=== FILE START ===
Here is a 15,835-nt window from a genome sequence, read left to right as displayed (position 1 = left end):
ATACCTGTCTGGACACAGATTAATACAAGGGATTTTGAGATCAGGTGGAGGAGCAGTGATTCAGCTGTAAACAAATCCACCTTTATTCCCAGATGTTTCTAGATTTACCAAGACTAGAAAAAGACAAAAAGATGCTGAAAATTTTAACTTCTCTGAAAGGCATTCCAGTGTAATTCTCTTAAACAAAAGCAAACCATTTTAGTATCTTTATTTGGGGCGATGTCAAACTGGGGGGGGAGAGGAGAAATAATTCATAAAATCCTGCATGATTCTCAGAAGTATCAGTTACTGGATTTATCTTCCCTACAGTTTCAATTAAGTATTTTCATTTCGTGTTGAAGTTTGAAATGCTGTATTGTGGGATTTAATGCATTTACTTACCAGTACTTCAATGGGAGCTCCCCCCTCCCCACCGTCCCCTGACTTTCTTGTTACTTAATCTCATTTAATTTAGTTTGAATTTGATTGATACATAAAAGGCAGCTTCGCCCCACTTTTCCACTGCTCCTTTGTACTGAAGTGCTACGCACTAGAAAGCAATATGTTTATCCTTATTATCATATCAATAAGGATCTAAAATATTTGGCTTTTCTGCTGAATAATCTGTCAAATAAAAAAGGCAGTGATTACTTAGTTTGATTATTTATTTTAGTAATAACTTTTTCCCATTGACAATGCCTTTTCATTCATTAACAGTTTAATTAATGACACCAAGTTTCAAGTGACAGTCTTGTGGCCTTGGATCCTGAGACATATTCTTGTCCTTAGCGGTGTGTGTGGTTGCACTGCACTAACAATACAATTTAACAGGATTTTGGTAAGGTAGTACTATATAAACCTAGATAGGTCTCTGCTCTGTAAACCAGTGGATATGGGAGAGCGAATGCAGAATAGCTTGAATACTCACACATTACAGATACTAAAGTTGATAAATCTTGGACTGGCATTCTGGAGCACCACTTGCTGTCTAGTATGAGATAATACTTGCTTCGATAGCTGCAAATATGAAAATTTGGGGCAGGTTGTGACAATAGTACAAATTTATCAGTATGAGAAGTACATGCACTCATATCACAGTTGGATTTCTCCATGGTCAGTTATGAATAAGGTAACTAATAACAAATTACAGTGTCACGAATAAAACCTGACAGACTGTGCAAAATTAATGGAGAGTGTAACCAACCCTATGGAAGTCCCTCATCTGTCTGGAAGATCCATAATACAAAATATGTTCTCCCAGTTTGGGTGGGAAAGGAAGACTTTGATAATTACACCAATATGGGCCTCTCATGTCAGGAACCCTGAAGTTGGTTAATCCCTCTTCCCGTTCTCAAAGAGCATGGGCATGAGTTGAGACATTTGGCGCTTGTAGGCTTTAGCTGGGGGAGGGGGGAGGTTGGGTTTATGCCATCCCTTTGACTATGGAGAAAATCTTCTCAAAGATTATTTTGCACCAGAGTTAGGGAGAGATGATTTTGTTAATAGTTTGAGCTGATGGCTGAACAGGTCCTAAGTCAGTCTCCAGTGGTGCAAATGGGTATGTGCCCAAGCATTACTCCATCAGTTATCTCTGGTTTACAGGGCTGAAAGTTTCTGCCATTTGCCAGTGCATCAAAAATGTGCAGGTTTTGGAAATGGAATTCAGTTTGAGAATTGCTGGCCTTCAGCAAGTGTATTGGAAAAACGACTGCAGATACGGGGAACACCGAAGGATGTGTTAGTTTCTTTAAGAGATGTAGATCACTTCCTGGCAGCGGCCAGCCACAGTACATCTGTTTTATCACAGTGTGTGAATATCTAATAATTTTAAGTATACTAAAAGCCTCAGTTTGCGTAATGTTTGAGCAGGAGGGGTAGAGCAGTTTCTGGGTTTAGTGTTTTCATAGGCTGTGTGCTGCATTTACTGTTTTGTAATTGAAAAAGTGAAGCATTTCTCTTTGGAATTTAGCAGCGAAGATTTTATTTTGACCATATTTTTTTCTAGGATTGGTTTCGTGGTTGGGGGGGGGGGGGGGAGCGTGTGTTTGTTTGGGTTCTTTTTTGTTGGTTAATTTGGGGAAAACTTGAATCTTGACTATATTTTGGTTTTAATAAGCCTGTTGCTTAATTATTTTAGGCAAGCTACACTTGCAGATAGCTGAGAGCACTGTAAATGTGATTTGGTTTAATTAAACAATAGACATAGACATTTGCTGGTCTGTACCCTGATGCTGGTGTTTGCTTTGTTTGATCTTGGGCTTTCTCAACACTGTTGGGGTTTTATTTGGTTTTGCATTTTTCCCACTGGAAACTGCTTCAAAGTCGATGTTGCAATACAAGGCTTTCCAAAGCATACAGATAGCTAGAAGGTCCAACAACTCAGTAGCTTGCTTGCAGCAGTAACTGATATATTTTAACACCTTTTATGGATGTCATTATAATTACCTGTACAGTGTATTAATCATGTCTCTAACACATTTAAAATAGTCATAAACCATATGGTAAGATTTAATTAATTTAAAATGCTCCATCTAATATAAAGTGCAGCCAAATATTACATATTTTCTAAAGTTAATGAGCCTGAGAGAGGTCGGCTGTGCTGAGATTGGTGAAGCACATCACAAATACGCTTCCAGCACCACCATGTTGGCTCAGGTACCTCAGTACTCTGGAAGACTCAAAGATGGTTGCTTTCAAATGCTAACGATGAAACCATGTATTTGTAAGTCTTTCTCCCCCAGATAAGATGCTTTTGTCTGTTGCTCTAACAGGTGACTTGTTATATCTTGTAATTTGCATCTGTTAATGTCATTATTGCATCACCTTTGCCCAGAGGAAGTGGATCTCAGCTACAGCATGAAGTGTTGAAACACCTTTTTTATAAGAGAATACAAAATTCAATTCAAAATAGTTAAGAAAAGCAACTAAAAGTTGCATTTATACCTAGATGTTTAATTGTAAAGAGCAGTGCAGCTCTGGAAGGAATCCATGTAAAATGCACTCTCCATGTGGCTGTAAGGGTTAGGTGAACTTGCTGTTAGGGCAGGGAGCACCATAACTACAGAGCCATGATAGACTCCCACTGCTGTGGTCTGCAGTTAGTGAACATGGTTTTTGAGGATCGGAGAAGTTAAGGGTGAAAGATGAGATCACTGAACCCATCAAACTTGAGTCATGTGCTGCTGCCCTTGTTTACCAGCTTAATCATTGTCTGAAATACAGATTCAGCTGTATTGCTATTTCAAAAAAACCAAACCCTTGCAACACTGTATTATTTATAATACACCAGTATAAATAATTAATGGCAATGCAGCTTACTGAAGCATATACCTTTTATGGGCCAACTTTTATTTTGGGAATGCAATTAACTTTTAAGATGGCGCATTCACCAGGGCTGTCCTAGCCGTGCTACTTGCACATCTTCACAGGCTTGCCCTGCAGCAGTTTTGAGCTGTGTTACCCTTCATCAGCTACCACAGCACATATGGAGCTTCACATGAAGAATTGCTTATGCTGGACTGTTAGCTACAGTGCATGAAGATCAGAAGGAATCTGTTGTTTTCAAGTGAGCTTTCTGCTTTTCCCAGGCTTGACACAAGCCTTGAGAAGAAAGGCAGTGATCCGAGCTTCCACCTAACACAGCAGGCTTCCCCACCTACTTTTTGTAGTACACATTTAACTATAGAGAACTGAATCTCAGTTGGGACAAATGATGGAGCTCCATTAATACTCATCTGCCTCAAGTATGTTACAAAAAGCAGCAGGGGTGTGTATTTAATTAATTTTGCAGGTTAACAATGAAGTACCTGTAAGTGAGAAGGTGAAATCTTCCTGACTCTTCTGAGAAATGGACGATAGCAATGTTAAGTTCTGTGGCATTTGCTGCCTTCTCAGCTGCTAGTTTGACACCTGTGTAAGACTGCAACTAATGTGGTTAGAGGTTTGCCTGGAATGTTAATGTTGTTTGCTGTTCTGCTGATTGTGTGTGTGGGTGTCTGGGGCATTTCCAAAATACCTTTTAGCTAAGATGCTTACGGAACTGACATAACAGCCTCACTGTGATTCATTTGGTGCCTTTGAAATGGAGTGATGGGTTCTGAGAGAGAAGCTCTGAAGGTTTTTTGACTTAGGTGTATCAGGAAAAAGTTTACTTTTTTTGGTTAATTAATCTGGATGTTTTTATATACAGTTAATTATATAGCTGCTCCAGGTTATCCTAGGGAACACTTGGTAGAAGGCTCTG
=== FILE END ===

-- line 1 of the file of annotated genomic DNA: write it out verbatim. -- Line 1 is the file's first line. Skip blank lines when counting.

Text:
Here is a 15,835-nt window from a genome sequence, read left to right as displayed (position 1 = left end):